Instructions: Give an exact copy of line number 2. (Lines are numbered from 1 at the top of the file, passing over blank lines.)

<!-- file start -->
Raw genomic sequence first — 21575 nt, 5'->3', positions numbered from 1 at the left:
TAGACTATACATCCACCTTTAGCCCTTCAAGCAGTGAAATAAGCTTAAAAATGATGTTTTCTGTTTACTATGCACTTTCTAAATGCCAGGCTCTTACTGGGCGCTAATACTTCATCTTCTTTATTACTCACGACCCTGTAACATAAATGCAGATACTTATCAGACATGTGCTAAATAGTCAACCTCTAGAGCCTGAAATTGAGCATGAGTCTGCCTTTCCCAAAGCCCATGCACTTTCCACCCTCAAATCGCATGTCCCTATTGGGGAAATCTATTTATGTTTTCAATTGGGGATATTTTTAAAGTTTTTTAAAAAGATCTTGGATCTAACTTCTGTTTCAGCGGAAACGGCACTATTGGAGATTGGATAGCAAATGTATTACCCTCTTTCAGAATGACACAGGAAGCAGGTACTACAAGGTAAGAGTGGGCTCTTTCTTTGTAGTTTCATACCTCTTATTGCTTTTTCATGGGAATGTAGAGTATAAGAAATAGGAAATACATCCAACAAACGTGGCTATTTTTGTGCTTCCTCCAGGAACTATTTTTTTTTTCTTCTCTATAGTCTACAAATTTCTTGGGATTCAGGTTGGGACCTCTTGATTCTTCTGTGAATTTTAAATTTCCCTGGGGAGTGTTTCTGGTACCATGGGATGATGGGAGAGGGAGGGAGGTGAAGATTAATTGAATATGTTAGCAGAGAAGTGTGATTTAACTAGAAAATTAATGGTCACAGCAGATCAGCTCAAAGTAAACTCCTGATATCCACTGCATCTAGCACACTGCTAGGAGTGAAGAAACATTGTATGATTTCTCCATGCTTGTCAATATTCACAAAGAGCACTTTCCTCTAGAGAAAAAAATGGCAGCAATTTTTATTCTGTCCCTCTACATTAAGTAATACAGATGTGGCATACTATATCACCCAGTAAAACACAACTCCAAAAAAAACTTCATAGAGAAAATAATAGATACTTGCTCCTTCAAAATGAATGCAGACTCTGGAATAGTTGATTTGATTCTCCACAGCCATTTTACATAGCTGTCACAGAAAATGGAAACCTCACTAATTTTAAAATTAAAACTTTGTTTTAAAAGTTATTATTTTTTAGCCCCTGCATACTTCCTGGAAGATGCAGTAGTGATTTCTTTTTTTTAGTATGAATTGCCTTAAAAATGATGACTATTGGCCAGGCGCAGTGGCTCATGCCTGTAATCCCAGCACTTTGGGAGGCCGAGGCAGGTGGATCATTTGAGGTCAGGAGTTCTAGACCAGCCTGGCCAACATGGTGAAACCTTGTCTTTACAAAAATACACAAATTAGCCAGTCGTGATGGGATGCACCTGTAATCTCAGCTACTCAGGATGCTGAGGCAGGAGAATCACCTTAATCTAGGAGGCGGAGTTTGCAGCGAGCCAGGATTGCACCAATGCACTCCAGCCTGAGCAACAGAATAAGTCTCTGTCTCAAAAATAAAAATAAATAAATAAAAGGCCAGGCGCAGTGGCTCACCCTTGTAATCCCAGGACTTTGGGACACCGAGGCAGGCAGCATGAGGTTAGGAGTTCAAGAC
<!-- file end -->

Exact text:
TAGACTATACATCCACCTTTAGCCCTTCAAGCAGTGAAATAAGCTTAAAAATGATGTTTTCTGTTTACTATGCACTTTCTAAATGCCAGGCTCTTACTGGGCGCTAATACTTCATCTTCTTTATTACTCACGACCCTGTAACATAAATGCAGATACTTATCAGACATGTGCTAAATAGTCAACCTCTAGAGCCTGAAATTGAGCATGAGTCTGCCTTTCCCAAAGCCCATGCACTTTCCACCCTCAAATCGCATGTCCCTATTGGGGAAATCTATTTATGTTTTCAATTGGGGATATTTTTAAAGTTTTTTAAAAAGATCTTGGATCTAACTTCTGTTTCAGCGGAAACGGCACTATTGGAGATTGGATAGCAAATGTATTACCCTCTTTCAGAATGACACAGGAAGCAGGTACTACAAGGTAAGAGTGGGCTCTTTCTTTGTAGTTTCATACCTCTTATTGCTTTTTCATGGGAATGTAGAGTATAAGAAATAGGAAATACATCCAACAAACGTGGCTATTTTTGTGCTTCCTCCAGGAACTATTTTTTTTTTCTTCTCTATAGTCTACAAATTTCTTGGGATTCAGGTTGGGACCTCTTGATTCTTCTGTGAATTTTAAATTTCCCTGGGGAGTGTTTCTGGTACCATGGGATGATGGGAGAGGGAGGGAGGTGAAGATTAATTGAATATGTTAGCAGAGAAGTGTGATTTAACTAGAAAATTAATGGTCACAGCAGATCAGCTCAAAGTAAACTCCTGATATCCACTGCATCTAGCACACTGCTAGGAGTGAAGAAACATTGTATGATTTCTCCATGCTTGTCAATATTCACAAAGAGCACTTTCCTCTAGAGAAAAAAATGGCAGCAATTTTTATTCTGTCCCTCTACATTAAGTAATACAGATGTGGCATACTATATCACCCAGTAAAACACAACTCCAAAAAAAACTTCATAGAGAAAATAATAGATACTTGCTCCTTCAAAATGAATGCAGACTCTGGAATAGTTGATTTGATTCTCCACAGCCATTTTACATAGCTGTCACAGAAAATGGAAACCTCACTAATTTTAAAATTAAAACTTTGTTTTAAAAGTTATTATTTTTTAGCCCCTGCATACTTCCTGGAAGATGCAGTAGTGATTTCTTTTTTTTAGTATGAATTGCCTTAAAAATGATGACTATTGGCCAGGCGCAGTGGCTCATGCCTGTAATCCCAGCACTTTGGGAGGCCGAGGCAGGTGGATCATTTGAGGTCAGGAGTTCTAGACCAGCCTGGCCAACATGGTGAAACCTTGTCTTTACAAAAATACACAAATTAGCCAGTCGTGATGGGATGCACCTGTAATCTCAGCTACTCAGGATGCTGAGGCAGGAGAATCACCTTAATCTAGGAGGCGGAGTTTGCAGCGAGCCAGGATTGCACCAATGCACTCCAGCCTGAGCAACAGAATAAGTCTCTGTCTCAAAAATAAAAATAAATAAATAAAAGGCCAGGCGCAGTGGCTCACCCTTGTAATCCCAGGACTTTGGGACACCGAGGCAGGCAGCATGAGGTTAGGAGTTCAAGAC